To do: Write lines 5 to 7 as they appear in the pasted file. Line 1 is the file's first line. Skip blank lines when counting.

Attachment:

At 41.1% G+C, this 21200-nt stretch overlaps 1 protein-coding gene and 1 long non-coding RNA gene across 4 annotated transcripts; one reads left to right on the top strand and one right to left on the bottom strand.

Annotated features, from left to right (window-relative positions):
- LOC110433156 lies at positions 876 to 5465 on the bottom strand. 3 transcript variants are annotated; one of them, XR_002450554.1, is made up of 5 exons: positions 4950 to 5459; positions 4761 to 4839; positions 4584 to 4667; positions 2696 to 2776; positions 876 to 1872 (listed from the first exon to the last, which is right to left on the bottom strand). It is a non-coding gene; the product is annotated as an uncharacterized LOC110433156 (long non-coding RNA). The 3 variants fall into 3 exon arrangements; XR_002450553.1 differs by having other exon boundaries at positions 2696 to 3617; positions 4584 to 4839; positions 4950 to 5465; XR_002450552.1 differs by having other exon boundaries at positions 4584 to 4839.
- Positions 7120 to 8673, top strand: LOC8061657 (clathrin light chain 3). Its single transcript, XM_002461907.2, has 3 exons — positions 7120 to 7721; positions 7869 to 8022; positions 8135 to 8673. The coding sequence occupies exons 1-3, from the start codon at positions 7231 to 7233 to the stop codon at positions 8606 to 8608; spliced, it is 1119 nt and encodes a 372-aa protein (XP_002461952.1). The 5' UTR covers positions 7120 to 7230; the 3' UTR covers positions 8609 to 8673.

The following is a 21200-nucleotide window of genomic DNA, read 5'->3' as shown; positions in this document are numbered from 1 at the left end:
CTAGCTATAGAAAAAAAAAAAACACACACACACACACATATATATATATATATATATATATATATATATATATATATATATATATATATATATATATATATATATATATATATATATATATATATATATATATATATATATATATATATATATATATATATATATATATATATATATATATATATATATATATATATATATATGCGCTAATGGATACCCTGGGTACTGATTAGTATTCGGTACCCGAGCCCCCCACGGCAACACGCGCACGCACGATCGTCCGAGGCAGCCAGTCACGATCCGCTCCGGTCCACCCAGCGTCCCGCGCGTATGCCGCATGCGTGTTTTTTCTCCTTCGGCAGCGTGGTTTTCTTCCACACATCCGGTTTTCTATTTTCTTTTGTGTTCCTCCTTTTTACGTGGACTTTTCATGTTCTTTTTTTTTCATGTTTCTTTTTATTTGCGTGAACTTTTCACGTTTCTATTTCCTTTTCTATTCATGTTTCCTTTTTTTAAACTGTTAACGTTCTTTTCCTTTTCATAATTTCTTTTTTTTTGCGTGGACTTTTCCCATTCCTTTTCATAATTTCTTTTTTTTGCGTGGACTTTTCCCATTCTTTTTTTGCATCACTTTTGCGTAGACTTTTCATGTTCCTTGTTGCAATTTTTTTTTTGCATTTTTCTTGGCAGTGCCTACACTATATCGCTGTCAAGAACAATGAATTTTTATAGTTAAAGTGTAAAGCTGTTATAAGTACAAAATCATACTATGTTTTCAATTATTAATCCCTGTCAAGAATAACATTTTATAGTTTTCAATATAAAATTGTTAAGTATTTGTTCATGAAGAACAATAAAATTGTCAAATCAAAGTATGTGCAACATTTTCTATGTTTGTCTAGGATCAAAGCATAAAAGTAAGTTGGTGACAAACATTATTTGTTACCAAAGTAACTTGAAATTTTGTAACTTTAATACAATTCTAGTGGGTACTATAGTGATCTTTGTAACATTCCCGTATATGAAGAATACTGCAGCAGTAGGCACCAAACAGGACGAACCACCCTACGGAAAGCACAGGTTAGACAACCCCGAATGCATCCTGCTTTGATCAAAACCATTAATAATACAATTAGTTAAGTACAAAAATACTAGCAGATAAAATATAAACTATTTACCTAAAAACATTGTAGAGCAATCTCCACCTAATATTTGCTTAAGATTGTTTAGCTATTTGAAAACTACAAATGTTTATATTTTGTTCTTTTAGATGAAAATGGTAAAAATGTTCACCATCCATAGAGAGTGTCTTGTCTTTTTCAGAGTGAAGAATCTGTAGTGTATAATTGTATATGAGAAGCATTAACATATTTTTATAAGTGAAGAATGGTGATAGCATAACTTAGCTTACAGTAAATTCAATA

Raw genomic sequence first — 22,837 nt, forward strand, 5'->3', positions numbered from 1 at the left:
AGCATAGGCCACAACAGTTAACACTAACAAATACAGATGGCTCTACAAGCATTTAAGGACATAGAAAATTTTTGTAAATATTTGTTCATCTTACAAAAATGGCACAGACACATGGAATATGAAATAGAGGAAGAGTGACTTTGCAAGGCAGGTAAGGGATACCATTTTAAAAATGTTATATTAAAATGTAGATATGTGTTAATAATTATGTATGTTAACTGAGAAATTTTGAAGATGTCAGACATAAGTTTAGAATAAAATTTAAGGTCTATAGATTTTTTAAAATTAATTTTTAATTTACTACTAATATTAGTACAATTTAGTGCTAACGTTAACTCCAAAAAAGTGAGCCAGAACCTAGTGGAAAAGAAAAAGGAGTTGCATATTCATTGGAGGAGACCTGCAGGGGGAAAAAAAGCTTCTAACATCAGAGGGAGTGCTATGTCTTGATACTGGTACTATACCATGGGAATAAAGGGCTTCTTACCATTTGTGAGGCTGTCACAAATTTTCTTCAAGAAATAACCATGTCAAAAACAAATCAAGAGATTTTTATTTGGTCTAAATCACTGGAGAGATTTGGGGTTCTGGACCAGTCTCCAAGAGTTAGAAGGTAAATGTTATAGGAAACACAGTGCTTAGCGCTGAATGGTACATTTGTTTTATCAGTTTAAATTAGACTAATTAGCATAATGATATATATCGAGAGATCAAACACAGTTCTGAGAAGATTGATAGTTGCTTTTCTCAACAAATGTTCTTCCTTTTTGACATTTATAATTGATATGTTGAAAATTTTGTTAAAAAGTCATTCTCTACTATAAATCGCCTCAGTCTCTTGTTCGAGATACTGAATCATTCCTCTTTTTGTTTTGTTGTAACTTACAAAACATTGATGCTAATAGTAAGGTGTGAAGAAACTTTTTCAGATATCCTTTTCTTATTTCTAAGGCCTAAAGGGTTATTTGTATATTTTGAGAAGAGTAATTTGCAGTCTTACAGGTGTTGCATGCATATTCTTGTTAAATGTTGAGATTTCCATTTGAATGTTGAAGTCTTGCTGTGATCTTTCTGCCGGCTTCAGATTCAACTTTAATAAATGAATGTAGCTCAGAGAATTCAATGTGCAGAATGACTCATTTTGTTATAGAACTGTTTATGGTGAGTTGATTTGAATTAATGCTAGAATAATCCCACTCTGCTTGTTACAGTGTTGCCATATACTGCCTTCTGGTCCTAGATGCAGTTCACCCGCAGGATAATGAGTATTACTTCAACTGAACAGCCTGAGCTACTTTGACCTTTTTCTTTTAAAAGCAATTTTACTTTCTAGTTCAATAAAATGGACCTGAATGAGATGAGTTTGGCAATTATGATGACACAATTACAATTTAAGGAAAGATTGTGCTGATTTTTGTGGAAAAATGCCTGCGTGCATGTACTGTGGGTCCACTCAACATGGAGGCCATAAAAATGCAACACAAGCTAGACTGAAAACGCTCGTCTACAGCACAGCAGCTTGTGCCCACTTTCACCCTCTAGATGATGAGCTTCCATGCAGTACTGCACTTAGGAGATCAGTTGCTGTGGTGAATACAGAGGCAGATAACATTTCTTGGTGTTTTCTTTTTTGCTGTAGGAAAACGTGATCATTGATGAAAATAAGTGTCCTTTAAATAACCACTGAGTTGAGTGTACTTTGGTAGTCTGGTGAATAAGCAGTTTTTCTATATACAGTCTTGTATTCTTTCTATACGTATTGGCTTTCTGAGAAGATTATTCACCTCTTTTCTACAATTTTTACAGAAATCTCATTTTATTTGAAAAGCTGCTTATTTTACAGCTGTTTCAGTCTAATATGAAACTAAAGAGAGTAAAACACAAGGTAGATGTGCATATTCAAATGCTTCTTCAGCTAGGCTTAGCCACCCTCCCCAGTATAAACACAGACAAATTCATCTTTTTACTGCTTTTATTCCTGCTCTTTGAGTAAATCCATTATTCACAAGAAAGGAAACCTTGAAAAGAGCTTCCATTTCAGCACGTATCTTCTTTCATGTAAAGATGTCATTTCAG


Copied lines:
The following is a 21200-nucleotide window of genomic DNA, read 5'->3' as shown; positions in this document are numbered from 1 at the left end:
CTAGCTATAGAAAAAAAAAAAACACACACACACACACATATATATATATATATATATATATATATATATATATATATATATATATATATATATATATATATATATATATATATATATATATATATATATATATATATATATATATATATATATATATATATATATATATATATATATATATATATATATATATATATATATATGCGCTAATGGATACCCTGGGTACTGATTAGTATTCGGTACCCGAGCCCCCCACGGCAACACGCGCACGCACGATCGTCCGAGGCAGCCAGTCACGATCCGCTCCGGTCCACCCAGCGTCCCGCGCGTATGCCGCATGCGTGTTTTTTCTCCTTCGGCAGCGTGGTTTTCTTCCACACATCCGGTTTTCTATTTTCTTTTGTGTTCCTCCTTTTTACGTGGACTTTTCATGTTCTTTTTTTTTCATGTTTCTTTTTATTTGCGTGAACTTTTCACGTTTCTATTTCCTTTTCTATTCATGTTTCCTTTTTTTAAACTGTTAACGTTCTTTTCCTTTTCATAATTTCTTTTTTTTTGCGTGGACTTTTCCCATTCCTTTTCATAATTTCTTTTTTTTGCGTGGACTTTTCCCATTCTTTTTTTGCATCACTTTTGCGTAGACTTTTCATGTTCCTTGTTGCAATTTTTTTTTTGCATTTTTCTTGGCAGTGCCTACACTATATCGCTGTCAAGAACAATGAATTTTTATAGTTAAAGTGTAAAGCTGTTATAAGTACAAAATCATACTATGTTTTCAATTATTAATCCCTGTCAAGAATAACATTTTATAGTTTTCAATATAAAATTGTTAAGTATTTGTTCATGAAGAACAATAAAATTGTCAAATCAAAGTATGTGCAACATTTTCTATGTTTGTCTAGGATCAAAGCATAAAAGTAAGTTGGTGACAAACATTATTTGTTACCAAAGTAACTTGAAATTTTGTAACTTTAATACAATTCTAGTGGGTACTATAGTGATCTTTGTAACATTCCCGTATATGAAGAATACTGCAGCAGTAGGCACCAAACAGGACGAACCACCCTACGGAAAGCACAGGTTAGACAACCCCGAATGCATCCTGCTTTGATCAAAACCATTAATAATACAATTAGTTAAGTACAAAAATACTAGCAGATAAAATATAAACTATTTACCTAAAAACATTGTAGAGCAATCTCCACCTAATATTTGCTTAAGATTGTTTAGCTATTTGAAAACTACAAATGTTTATATTTTGTTCTTTTAGATGAAAATGGTAAAAATGTTCACCATCCATAGAGAGTGTCTTGTCTTTTTCAGAGTGAAGAATCTGTAGTGTATAATTGTATATGAGAAGCATTAACATATTTTTATAAGTGAAGAATGGTGATAGCATAACTTAGCTTACAGTAAATTCAATA

Raw genomic sequence first — 22,837 nt, forward strand, 5'->3', positions numbered from 1 at the left: